What I have described above is the Social Security "lock box" on a much smaller scale. The money paid by you for future Social Security benefits has been SPENT. All that is left is a bunch of IOUs (treasury bonds and notes) issued by the government. And those bonds/notes are only money good if the government has a stream of income to pay off these IOUs. All that is in the "lock box" (your sock drawer) is a bunch of IOUs (stored somewhere in West Virginia). Those IOUs are only as good as the ability to pay them off. And to pay them off the government depends on current incoming revenue ( there is the problem).

Now the Payroll Tax (FICA) is supposed to be the source of revenue to fund the payoff of those IOUs. We are at (or fast approaching) the point where those monthly payroll taxes are less than the amount being paid out each month. This means general government revenues will be required to make up the difference. This gap will grow and grow as more and more boomers retire.

So when the government or others tell you Social Security will be solvent for the next 25-30 years they are lying. It is currently near break even (income vs payout). Evidently the politicains and spinners in Washington thinks you are an idiot and will believe their lies. Don't. Demand that the politicians fix this before it is totally out of control.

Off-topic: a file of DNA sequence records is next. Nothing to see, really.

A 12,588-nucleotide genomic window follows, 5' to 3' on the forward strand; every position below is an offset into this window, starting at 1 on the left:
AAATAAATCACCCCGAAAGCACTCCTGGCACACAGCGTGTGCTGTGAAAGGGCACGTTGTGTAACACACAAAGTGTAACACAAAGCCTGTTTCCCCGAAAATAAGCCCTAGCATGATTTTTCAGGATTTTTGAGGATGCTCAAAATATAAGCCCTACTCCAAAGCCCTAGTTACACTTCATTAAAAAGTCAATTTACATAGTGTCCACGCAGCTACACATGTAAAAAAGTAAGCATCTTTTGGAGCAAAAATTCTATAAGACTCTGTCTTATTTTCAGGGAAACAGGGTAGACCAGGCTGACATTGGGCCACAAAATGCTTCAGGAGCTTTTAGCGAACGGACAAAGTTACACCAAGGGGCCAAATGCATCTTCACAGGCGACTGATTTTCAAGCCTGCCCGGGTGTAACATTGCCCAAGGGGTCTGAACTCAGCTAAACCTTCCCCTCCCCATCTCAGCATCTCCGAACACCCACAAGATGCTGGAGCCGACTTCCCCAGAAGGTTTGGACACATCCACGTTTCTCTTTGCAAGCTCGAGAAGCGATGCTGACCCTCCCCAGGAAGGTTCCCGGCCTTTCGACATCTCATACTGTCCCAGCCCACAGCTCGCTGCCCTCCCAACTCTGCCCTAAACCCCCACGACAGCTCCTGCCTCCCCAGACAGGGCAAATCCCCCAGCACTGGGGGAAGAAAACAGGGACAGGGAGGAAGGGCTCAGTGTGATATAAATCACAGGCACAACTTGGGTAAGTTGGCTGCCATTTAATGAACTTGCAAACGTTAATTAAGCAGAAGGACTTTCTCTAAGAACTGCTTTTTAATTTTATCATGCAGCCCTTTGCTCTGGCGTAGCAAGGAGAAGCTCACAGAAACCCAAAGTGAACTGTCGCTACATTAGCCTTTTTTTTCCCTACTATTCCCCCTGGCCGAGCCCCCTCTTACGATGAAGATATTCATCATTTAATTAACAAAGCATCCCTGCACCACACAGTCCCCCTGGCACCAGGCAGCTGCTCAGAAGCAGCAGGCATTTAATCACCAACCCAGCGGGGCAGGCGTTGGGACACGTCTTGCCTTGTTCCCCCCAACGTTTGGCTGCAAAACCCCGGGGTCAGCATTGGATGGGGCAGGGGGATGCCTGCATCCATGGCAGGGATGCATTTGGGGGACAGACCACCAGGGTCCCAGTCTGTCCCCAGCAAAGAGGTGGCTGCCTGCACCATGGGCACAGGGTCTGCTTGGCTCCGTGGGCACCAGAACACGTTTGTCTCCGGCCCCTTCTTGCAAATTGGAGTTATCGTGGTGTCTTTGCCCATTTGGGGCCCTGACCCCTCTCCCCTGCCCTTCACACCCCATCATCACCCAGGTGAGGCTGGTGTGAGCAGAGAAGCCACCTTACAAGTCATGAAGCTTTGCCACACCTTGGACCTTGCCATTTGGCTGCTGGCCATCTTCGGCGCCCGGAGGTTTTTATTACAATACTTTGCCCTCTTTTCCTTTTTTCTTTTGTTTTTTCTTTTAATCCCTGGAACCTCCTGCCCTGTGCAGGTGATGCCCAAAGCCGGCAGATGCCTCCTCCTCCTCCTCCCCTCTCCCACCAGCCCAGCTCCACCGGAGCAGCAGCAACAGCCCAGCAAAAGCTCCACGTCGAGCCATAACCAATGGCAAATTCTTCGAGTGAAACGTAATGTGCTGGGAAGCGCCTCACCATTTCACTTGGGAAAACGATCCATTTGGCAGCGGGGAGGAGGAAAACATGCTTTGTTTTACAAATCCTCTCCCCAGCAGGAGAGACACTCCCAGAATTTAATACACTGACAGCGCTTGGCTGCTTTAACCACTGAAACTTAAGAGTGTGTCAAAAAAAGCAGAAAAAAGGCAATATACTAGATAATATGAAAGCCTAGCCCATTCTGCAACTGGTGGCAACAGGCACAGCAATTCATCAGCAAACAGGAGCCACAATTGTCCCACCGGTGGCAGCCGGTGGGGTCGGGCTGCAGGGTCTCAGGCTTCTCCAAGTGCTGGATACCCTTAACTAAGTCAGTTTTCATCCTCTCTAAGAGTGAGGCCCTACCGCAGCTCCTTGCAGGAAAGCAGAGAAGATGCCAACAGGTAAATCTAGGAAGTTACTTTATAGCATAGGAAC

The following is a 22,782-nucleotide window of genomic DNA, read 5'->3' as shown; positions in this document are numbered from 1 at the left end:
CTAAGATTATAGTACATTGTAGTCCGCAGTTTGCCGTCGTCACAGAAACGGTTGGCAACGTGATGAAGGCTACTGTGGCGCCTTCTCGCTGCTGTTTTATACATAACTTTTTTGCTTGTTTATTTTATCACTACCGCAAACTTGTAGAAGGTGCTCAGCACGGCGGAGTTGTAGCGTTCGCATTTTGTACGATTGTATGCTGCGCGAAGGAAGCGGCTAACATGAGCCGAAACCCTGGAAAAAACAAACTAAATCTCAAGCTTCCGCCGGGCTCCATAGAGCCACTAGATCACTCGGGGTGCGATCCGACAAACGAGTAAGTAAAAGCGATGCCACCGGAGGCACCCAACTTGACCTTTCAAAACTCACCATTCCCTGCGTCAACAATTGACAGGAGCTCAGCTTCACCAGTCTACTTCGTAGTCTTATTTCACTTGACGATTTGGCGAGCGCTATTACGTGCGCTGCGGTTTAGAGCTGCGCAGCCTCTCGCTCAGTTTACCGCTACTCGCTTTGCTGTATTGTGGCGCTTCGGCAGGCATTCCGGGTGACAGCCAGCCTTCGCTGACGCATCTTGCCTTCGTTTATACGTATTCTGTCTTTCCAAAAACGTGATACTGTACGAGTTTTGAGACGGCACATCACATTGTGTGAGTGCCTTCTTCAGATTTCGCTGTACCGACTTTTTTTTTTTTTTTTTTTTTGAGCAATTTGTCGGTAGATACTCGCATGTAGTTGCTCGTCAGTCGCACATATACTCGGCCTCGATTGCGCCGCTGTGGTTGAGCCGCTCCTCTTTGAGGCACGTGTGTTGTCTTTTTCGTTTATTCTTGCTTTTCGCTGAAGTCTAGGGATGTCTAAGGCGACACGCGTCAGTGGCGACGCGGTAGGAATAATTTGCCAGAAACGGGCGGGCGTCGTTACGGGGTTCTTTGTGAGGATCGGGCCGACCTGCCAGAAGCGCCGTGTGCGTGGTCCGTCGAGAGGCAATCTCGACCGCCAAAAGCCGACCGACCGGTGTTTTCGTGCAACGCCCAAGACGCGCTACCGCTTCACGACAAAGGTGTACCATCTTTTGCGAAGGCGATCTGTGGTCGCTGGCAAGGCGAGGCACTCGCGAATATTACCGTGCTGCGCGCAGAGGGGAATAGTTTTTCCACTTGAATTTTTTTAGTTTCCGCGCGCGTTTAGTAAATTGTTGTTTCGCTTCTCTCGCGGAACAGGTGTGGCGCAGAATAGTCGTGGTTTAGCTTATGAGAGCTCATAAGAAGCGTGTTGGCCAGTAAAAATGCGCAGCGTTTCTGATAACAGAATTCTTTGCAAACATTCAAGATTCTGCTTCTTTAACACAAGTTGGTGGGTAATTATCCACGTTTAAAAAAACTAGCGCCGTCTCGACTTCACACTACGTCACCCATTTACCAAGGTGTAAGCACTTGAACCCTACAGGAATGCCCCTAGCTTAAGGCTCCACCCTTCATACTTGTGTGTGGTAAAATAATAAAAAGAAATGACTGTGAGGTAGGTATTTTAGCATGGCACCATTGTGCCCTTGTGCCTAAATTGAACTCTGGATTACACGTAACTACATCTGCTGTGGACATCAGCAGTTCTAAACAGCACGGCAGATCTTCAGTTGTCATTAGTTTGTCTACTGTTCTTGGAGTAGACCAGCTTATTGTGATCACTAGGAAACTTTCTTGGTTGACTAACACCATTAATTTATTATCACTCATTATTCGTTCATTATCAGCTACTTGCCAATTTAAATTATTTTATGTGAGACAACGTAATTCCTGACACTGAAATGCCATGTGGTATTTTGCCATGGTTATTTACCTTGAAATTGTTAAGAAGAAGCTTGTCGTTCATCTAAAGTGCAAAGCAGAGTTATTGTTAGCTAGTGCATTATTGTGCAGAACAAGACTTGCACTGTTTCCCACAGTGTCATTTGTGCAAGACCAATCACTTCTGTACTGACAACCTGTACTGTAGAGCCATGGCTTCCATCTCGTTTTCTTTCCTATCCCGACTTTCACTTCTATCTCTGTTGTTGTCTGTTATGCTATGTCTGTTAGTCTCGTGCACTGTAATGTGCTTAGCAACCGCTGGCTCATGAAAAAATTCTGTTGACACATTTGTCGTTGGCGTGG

If you are a boomer (as I am) you should recall that the last time we faced this was in the early 1980s. The solution then was to increase the payroll tax and the promise was made that the money would be ther when you retired. Well, you were lied to - the money is not there.

The House and Senate are asylums populated with insane people. Unfortunately, the inmates run the asylum. Proof of this is the inmates just approved a temporary reduction in the payroll tax exactly when they should be looking at reforming Social Security and possibly increasing that tax. They are NUTS in Washington I tell you - totally NUTS.

If you agree - Email this to your Senators and Representative. Lets stop the insanity.   Provide me hundreds/thousands of comments so I can send them to my Senators and Representative.

Monday, December 20, 2010

Can you survive retirement without Social Security?

Something you might consider in your planning.....

If your Social Security payments are scaled back, or worse, what would it cost you to buy something similar in the private sector?

We can do some math.

According to ImmediateAnnuities.com, a 66-year-old man would have to pay $128,000 for an annuity providing him with income of $10,000 for life. A 66-year-old woman would have to pay even more, about $138,000.

That's for an income of $10,000 a year. If you think you'll need $40,000 a year to live on, naturally you'd need to set aside four times as much, or about $550,000.

And this would only be for a straight annuity, with absolutely no inflation protection at all.